On the way back, I was told that the Heathrow Express had been cancellled because of a suicide and trekked to Terminal One and the Piccadilly Line with many curses playing on my lips. It was a very hot day in London today, and I hadn't come with anything much to read - because I thought I was going to be on the quarter-of-an-hour return train trip, rather than on the tube for an hour.
I got home and was talking to fastfwd who told me that the suicide was a woman who had taken her two children, one a babe in arms, with her under the train. And then, of course, I felt guilty about all my uncharitable thoughts, even though in fact I had good grounds for being even more angry with the dead woman, who had made choices for her children that no- one should make for anyone.
This reminds me that we should always hold off anger and blame, for a while at least, because that way we don't feel guilty and foolish and over-react in the other direction. I have been getting worried at the prevalence of conspiracy theories about Iraq and the insurgency, as if it was necessary to believe in a lot of utter nonsense in order to oppose the war and occupation. Ian Henshall, who is an old friend of old friends, is one of the main 9/11 conspiracy theorists and part of the issue is that he feels the need to blame the USA and Bush for everything, as opposed to all the things it is quite legitimate to blame President and country for.
You just know that someone is going to claim that the US deliberately caused the stampede in Baghdad in order to foment civil war. Except, of course, what possible interest of the US would civil war serve?
Crazy people might do something like that, and there are crazy people in the equation. People who go around shooting barbers because their invisible friend likes bears - those are crazy people. People who obsess with the differences between their religion and the exact same religion practiced in a mildly different way to the point where they will kill their neighbours as apostates - those are crazy people. And so, yes, if it was more than a cockup - and cockups should never be ruled out - I do think the insurgents probably did it.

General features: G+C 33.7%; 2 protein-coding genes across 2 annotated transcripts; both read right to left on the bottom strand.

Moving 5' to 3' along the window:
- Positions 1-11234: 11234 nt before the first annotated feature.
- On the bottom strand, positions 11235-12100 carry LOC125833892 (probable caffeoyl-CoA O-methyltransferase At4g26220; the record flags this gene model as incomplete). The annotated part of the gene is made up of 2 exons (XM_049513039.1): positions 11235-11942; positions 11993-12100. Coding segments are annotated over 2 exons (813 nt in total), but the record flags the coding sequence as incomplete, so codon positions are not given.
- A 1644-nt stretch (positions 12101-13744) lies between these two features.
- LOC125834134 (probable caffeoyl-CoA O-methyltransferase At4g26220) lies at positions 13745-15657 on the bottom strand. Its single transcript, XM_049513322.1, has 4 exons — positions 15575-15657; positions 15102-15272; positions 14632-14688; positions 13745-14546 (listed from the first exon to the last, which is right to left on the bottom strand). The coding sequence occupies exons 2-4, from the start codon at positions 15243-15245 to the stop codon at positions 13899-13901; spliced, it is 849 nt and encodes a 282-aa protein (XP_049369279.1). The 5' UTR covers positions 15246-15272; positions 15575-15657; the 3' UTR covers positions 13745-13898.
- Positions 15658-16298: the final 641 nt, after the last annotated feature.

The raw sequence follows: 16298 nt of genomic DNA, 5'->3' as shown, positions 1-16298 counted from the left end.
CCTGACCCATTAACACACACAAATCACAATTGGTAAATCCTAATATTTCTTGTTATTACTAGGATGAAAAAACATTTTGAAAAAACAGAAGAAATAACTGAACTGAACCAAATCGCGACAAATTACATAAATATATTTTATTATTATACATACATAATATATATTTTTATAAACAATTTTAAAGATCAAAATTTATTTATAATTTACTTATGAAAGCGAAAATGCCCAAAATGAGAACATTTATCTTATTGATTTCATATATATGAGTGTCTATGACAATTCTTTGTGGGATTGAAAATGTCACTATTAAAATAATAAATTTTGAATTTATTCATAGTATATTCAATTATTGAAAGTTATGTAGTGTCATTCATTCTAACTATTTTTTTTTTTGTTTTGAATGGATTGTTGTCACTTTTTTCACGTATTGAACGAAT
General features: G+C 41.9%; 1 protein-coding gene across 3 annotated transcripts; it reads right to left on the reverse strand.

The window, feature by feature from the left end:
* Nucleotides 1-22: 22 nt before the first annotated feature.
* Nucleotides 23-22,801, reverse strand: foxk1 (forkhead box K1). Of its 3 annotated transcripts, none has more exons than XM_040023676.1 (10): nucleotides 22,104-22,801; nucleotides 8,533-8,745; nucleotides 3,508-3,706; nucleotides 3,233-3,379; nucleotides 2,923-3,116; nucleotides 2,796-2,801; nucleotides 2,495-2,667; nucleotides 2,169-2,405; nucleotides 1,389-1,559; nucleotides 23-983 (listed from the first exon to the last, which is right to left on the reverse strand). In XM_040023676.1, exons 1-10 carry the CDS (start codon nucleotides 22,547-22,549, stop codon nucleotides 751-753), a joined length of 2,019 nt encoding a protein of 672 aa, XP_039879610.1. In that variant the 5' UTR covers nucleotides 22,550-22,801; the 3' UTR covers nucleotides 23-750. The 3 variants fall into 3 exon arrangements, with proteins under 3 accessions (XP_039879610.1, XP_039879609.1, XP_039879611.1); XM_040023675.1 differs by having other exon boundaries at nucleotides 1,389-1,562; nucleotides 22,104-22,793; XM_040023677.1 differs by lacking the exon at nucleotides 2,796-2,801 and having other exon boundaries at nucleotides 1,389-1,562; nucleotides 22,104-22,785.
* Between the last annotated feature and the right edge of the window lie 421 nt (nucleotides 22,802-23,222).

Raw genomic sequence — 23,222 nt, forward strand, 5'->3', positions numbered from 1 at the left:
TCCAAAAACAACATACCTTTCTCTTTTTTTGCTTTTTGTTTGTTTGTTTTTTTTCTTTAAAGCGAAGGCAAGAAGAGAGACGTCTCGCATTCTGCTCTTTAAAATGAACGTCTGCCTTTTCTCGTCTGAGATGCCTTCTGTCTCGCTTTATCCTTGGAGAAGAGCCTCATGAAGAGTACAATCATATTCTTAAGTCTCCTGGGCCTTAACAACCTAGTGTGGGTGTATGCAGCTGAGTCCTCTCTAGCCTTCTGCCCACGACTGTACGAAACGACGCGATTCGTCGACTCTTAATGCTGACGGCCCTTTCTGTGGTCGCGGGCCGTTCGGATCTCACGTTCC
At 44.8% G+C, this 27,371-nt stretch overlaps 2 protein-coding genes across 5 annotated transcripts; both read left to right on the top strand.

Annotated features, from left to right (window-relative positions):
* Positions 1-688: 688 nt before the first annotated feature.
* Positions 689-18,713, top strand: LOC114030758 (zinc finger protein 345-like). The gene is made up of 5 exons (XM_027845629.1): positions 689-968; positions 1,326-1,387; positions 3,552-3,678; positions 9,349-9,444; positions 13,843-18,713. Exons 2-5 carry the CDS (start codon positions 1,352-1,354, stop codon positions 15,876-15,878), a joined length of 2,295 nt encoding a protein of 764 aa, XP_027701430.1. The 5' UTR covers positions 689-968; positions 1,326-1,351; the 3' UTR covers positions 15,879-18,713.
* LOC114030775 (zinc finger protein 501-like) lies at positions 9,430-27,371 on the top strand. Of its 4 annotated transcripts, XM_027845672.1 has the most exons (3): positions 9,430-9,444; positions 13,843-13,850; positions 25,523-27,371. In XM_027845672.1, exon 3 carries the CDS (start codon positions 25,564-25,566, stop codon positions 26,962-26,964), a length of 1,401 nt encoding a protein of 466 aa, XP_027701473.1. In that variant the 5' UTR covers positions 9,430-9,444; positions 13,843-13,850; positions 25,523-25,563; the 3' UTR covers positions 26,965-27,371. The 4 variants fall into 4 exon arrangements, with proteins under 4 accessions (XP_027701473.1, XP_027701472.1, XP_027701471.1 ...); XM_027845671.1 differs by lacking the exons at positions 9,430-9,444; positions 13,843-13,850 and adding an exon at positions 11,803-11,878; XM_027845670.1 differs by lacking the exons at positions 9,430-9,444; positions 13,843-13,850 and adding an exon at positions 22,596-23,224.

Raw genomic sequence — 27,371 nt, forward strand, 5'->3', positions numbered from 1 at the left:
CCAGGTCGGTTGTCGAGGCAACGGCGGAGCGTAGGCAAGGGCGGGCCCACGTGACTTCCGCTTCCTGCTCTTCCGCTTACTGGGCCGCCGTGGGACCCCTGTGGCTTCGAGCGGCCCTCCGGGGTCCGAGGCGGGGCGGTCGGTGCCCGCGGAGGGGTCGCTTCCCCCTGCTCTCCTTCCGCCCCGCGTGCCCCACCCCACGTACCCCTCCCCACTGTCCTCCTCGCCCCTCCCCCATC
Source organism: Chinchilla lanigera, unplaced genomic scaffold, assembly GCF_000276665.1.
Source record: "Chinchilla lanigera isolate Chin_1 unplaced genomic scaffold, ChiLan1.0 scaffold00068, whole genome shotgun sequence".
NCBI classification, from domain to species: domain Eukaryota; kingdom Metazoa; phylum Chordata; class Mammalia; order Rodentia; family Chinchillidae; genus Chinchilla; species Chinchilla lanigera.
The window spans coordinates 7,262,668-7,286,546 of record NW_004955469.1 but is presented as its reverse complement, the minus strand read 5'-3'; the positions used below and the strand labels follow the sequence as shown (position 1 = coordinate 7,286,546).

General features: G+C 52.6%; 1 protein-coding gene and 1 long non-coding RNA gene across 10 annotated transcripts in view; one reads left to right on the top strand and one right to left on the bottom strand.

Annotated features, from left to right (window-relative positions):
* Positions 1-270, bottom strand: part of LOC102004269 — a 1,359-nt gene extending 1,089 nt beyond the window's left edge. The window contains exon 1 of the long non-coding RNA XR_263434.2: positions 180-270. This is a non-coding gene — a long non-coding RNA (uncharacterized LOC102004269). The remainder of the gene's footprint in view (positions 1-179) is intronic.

On the question of which Muslims and other religious believers should be talked to as sensible moderates, and which should not, I propose a simple test. If they want to kill all queers, they probably aren't moderate. If they just believe that all queers will burn in hell for eternity, they probably aren't moderate either.
I was reading a piece in the Guardian yesterday by a Muslim woman who was caught up in the contradictions of her life style and her faith. The Koran condemns homosexuality, she said, but she has nice gay friends at college. Well, bully for you, sister, but that isn't good enough. While people are killing people like your friends in the name of your religion, it seems to me that some hard choices and hard intellectual work are incumbent on you. I wouldn't presume to tell her what her answer should be, but she needs to think things through in a lot more fear and trembling.
And yes, I do write from the position that every single active Christian and Jew needs to think very hard about everything that their co-religionists have done to queers in the name of religion down the centuries. Of course everyone has many other sins to their account, for which we are all going to have to pay, but these are the sins that affect me personally, so screw it, I am going to ask for MY reparations.
As ellen_kushner said at Interaction, sometimes we need to do what her grandmother used to do at dinner, and say 'how is this good for the gays?' like Ellen's grandmother used to ask 'how is this good for the Jews?'
Which is me drifting away from the sweet reason I started with, but I feel entitled...And don't get me started on people who think their invisible friend doesn't like music. I happen to know that their invisible friend likes music a whole lot, because I am writing a lot about him and I know what my characters think.